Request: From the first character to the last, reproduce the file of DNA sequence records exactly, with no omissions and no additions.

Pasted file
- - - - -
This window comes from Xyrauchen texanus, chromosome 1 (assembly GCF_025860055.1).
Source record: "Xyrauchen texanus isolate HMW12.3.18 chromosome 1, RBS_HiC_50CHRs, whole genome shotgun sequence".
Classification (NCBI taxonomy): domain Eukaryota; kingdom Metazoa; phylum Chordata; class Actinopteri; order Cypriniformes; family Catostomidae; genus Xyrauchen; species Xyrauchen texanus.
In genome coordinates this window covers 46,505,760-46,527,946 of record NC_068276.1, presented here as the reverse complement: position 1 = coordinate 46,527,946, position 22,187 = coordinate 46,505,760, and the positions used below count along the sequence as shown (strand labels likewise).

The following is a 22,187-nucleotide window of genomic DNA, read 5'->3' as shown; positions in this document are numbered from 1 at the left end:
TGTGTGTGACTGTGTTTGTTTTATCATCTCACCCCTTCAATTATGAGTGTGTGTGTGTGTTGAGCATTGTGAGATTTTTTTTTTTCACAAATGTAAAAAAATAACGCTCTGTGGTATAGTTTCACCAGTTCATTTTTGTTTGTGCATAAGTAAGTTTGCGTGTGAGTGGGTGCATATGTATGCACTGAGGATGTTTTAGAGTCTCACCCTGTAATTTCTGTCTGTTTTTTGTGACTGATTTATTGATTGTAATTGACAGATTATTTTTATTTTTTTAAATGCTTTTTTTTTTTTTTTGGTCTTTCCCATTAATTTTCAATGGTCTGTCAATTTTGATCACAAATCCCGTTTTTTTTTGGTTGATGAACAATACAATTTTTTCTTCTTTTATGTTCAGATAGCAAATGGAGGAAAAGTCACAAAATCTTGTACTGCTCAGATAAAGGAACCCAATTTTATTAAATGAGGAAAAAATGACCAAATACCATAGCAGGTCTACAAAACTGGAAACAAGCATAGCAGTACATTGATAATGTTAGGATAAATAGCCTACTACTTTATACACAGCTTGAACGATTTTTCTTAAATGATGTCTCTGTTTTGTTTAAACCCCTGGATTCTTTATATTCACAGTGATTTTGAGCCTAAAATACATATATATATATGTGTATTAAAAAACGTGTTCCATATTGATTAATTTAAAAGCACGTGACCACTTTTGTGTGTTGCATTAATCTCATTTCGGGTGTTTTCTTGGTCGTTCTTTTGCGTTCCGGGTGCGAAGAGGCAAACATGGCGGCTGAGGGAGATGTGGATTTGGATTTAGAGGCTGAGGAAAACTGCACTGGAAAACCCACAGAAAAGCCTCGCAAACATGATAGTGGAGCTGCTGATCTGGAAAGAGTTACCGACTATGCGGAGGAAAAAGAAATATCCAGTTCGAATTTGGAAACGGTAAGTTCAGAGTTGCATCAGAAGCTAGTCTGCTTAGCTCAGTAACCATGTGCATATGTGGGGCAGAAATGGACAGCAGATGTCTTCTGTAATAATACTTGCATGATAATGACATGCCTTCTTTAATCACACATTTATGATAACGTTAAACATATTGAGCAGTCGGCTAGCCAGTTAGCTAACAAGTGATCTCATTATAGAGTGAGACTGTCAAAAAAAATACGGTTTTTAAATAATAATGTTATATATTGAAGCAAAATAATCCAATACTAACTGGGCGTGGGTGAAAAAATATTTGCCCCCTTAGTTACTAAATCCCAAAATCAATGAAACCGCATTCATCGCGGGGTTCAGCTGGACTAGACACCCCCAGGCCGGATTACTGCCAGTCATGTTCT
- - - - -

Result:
This window comes from Xyrauchen texanus, chromosome 1 (assembly GCF_025860055.1).
Source record: "Xyrauchen texanus isolate HMW12.3.18 chromosome 1, RBS_HiC_50CHRs, whole genome shotgun sequence".
Classification (NCBI taxonomy): domain Eukaryota; kingdom Metazoa; phylum Chordata; class Actinopteri; order Cypriniformes; family Catostomidae; genus Xyrauchen; species Xyrauchen texanus.
In genome coordinates this window covers 46,505,760-46,527,946 of record NC_068276.1, presented here as the reverse complement: position 1 = coordinate 46,527,946, position 22,187 = coordinate 46,505,760, and the positions used below count along the sequence as shown (strand labels likewise).

The following is a 22,187-nucleotide window of genomic DNA, read 5'->3' as shown; positions in this document are numbered from 1 at the left end:
TGTGTGTGACTGTGTTTGTTTTATCATCTCACCCCTTCAATTATGAGTGTGTGTGTGTGTTGAGCATTGTGAGATTTTTTTTTTTCACAAATGTAAAAAAATAACGCTCTGTGGTATAGTTTCACCAGTTCATTTTTGTTTGTGCATAAGTAAGTTTGCGTGTGAGTGGGTGCATATGTATGCACTGAGGATGTTTTAGAGTCTCACCCTGTAATTTCTGTCTGTTTTTTGTGACTGATTTATTGATTGTAATTGACAGATTATTTTTATTTTTTTAAATGCTTTTTTTTTTTTTTTGGTCTTTCCCATTAATTTTCAATGGTCTGTCAATTTTGATCACAAATCCCGTTTTTTTTTGGTTGATGAACAATACAATTTTTTCTTCTTTTATGTTCAGATAGCAAATGGAGGAAAAGTCACAAAATCTTGTACTGCTCAGATAAAGGAACCCAATTTTATTAAATGAGGAAAAAATGACCAAATACCATAGCAGGTCTACAAAACTGGAAACAAGCATAGCAGTACATTGATAATGTTAGGATAAATAGCCTACTACTTTATACACAGCTTGAACGATTTTTCTTAAATGATGTCTCTGTTTTGTTTAAACCCCTGGATTCTTTATATTCACAGTGATTTTGAGCCTAAAATACATATATATATATGTGTATTAAAAAACGTGTTCCATATTGATTAATTTAAAAGCACGTGACCACTTTTGTGTGTTGCATTAATCTCATTTCGGGTGTTTTCTTGGTCGTTCTTTTGCGTTCCGGGTGCGAAGAGGCAAACATGGCGGCTGAGGGAGATGTGGATTTGGATTTAGAGGCTGAGGAAAACTGCACTGGAAAACCCACAGAAAAGCCTCGCAAACATGATAGTGGAGCTGCTGATCTGGAAAGAGTTACCGACTATGCGGAGGAAAAAGAAATATCCAGTTCGAATTTGGAAACGGTAAGTTCAGAGTTGCATCAGAAGCTAGTCTGCTTAGCTCAGTAACCATGTGCATATGTGGGGCAGAAATGGACAGCAGATGTCTTCTGTAATAATACTTGCATGATAATGACATGCCTTCTTTAATCACACATTTATGATAACGTTAAACATATTGAGCAGTCGGCTAGCCAGTTAGCTAACAAGTGATCTCATTATAGAGTGAGACTGTCAAAAAAAATACGGTTTTTAAATAATAATGTTATATATTGAAGCAAAATAATCCAATACTAACTGGGCGTGGGTGAAAAAATATTTGCCCCCTTAGTTACTAAATCCCAAAATCAATGAAACCGCATTCATCGCGGGGTTCAGCTGGACTAGACACCCCCAGGCCGGATTACTGCCAGTCATGTTCT